New Years Resolutions

New Years Resolutions. You’ve made ‘um. You’ve broke ‘um. Here it is another year beginning and there are most likely millions of resolutions that have been made and my midnight January 1, 2007 lots of them will have already bit the dust.

Two passages of Scripture from the Story of God may suggest two thoughts that might lead to an intentional resolve for 2007.

In the first chapter of the book of James, he writes: If any of you lacks wisdom, he should ask God, who gives generously to all without finding fault, and it will be given to him. We often say that we need the wisdom of God. We quote our favorite passages of Scripture thinking we have found and can recite that wisdom. We must remember that quoting verses of Scripture are not simply Christian Proverbs to be used to get anything we think we need. There are four areas of wisdom which James discusses. We should to be aware of all four.

  • There is the wisdom to control one’s tongue: 3.1–18.
  • There is the wisdom to submit to God: 4.1–10.
  • There is the wisdom not to slander one another: 4.11–12.
  • There is the wisdom not to boast: 4.13–17.

One of the problems that is that believers who desire to be teachers without the ability to control their tongue. He treats this problem in the first eighteen verses of Chapter 3. I want to draw you attention to the first 10 verses.

Not many of you should presume to be teachers, my brothers, because you know that we who teach will be judged more strictly. We all stumble in many ways. If anyone is never at fault in what he says, he is a perfect man, able to keep his whole body in check.

When we put bits into the mouths of horses to make them obey us, we can turn the whole animal. Or take ships as an example. Although they are so large and are driven by strong winds, they are steered by a very small rudder wherever the pilot wants to go. Likewise the tongue is a small part of the body, but it makes great boasts. Consider what a great forest is set on fire by a small spark. The tongue also is a fire, a world of evil among the parts of the body. It corrupts the whole person, sets the whole course of his life on fire, and is itself set on fire by hell.

All kinds of animals, birds, reptiles and creatures of the sea are being tamed and have been tamed by man, but no man can tame the tongue. It is a restless evil, full of deadly poison.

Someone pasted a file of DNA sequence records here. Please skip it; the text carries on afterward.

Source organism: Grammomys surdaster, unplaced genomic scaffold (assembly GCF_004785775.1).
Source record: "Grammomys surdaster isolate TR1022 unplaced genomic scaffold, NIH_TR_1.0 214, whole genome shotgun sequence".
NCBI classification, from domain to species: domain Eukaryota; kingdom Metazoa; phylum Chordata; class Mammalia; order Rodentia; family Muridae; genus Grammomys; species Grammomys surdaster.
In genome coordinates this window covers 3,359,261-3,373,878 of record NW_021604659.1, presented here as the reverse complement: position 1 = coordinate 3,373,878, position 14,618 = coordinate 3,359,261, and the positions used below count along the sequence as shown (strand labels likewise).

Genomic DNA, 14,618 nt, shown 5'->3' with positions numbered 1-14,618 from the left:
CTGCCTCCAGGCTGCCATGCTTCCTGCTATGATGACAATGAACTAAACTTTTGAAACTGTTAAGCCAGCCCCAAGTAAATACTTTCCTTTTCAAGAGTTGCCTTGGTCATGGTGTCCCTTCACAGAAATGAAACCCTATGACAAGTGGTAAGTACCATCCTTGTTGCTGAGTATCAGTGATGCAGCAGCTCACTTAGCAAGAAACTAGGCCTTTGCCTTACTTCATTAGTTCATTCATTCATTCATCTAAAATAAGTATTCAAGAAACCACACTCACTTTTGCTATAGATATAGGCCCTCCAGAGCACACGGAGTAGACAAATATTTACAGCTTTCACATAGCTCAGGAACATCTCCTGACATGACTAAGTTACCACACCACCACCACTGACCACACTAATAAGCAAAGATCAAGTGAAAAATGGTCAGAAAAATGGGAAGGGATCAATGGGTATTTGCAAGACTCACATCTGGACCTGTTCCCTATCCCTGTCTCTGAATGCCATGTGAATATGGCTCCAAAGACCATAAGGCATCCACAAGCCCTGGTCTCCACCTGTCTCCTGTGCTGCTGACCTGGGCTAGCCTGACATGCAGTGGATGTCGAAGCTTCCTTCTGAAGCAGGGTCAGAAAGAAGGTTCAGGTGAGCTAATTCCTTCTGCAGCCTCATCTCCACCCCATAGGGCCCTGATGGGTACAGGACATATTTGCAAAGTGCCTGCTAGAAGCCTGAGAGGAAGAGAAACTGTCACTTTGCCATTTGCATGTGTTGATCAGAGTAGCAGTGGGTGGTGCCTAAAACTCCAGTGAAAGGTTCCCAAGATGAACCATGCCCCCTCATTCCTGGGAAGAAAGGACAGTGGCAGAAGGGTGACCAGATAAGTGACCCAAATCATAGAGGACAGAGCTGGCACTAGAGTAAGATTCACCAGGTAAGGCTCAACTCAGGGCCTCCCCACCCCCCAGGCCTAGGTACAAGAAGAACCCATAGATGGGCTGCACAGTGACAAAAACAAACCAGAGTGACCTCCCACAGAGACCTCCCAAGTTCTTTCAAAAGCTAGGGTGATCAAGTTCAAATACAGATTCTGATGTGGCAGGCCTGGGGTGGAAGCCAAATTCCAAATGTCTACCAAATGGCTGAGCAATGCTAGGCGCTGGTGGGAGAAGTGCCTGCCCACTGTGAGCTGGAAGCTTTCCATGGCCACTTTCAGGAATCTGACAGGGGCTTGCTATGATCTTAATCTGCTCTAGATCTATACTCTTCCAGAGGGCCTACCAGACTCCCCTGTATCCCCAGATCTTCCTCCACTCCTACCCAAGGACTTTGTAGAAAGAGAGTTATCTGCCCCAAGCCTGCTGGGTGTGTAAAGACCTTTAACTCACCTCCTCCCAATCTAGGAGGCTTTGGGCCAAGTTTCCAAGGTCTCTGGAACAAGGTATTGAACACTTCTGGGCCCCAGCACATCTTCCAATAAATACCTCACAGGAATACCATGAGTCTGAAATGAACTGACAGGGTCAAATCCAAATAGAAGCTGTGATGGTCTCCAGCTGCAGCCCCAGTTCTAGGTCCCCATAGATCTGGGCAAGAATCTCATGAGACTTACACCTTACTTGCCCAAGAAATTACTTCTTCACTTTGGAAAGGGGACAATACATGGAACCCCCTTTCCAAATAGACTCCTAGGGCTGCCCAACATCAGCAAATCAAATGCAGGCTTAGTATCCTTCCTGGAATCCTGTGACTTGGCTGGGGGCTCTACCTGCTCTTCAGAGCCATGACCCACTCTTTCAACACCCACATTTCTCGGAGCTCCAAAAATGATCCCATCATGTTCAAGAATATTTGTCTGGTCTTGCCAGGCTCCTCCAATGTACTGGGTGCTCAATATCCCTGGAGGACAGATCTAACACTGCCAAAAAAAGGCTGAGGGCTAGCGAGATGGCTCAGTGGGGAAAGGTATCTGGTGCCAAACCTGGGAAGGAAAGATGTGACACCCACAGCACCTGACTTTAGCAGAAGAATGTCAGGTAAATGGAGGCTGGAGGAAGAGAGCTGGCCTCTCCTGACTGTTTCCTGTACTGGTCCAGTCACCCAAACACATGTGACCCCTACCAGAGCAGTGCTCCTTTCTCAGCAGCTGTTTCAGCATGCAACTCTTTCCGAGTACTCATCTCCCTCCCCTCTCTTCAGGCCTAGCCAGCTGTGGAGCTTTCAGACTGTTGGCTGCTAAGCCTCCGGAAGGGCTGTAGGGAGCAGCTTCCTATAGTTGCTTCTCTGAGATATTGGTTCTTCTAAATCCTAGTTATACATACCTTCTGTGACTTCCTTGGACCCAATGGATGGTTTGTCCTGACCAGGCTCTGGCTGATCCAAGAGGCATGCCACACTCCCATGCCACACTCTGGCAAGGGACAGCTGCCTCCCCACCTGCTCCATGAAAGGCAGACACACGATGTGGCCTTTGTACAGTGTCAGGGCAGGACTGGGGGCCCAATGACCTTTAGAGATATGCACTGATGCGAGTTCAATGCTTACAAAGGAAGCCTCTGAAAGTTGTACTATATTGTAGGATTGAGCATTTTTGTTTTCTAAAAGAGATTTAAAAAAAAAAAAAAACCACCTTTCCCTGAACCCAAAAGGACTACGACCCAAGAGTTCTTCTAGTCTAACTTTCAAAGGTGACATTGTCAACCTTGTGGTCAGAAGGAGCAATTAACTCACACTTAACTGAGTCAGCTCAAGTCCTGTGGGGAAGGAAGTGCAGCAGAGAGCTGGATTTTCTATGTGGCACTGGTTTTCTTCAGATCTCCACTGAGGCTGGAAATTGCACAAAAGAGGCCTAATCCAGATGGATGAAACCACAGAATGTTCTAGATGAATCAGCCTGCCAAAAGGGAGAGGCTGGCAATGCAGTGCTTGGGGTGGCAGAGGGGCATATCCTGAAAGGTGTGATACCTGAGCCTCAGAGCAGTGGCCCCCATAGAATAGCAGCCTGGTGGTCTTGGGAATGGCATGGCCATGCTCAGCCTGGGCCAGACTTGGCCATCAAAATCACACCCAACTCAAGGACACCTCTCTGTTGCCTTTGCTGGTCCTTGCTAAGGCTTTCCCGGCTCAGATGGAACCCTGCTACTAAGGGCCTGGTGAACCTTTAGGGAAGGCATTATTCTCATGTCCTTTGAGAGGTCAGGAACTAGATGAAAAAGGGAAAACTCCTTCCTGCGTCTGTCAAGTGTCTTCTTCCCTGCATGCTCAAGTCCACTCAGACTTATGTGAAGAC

With the tongue we praise our Lord and Father, and with it we curse men, who have been made in God’s likeness. Out of the same mouth come praise and cursing. My brothers, this should not be.

In this treatment of the problem James provides six illustrations to demonstrate the need to control the tongue.

  • Bits: These are used to make a horse go the direction one wishes – 3.3.
  • Rudder: A rudder was used to direct a ship where the pilot wanted to go – 3.4.
  • Small Spark: From such comes large fires – 3.5–6.
  • Animals…Being Tamed: It is difficult if not impossible to tame.
  • Poison: The product of an untamed tongue – 3.8.
  • Spring: Water can be both bitter and sweet, but it should not be so – 3.9–10.

The concluding verses ask rhetorical questions which all summarize the need to master the tongue and how difficult it is to do so.
It is important to recognize that the tongue provides the vocalization of the thoughts that we think. We think and speak. I know, sometimes we think that the speak without thinking, but that is not necessarily so. Let’s hold on to that for a moment and move to another passage.

I am often reluctant to try to force passages into some unknown pattern to make a point. But, here’s my thought. Paul and James knew each other. It is conceivable that Paul may have had knowledge of James teaching in his book which was most likely written in late ’49 of the First Century. Some ten years later Paul writes a letter to the church at Philippi and offers them some serious advice about their thinking process. I wonder if some of what he says may have been influenced by James’ thoughts about the tongue. Just a thought.

Close to the end of Philippians Paul writes:

Finally, brothers, whatever is true (things which are fact), whatever is noble (things which inspire you to reverence and awe), whatever is right (things which promote right conduct), whatever is pure (things not defiled or contaminated), whatever is lovely (things which are pleasing and agreeable), whatever is admirable (things well spoken of)—if anything is excellent (things which are morally correct) or praiseworthy (things which you can commend God for by telling him)—think about such things

Since our thoughts are often made public by our tongues we might think of how James’ words and Paul’s words can help us to intentionally resolve to think/speak differently in 2007. Wouldn’t it be cool if we ask God to discipline us to only think about things that are factual, things that inspire us to reverence and awe, things that promote right conduct, things that are not defiled or contaminated, things that are pleasing and agreeable, things well spoken of, things that are morally correct and things that you can commend God for by telling him about it as you chat with him. Wouldn’t it be cool if we followed Paul’s exhortation: “Think (and then speak) about these things in 2007. How would that change our focus and direction for this new year?

Send to Kindle

Books and eBooks by DrWinn

{ 0 comments… add one now }

Leave a Comment

Previous post:

Next post:

Disclosure of Material Connection: If links are included in the posts above, some may be “affiliate links.” This means if you click on the link and purchase the item, I will receive an affiliate commission. I do recommend books and other resources from time to time. I am disclosing this in accordance with the Federal Trade Commission’s 16 CFR, Part 255: “Guides Concerning the Use of Endorsements and Testimonials in Advertising.”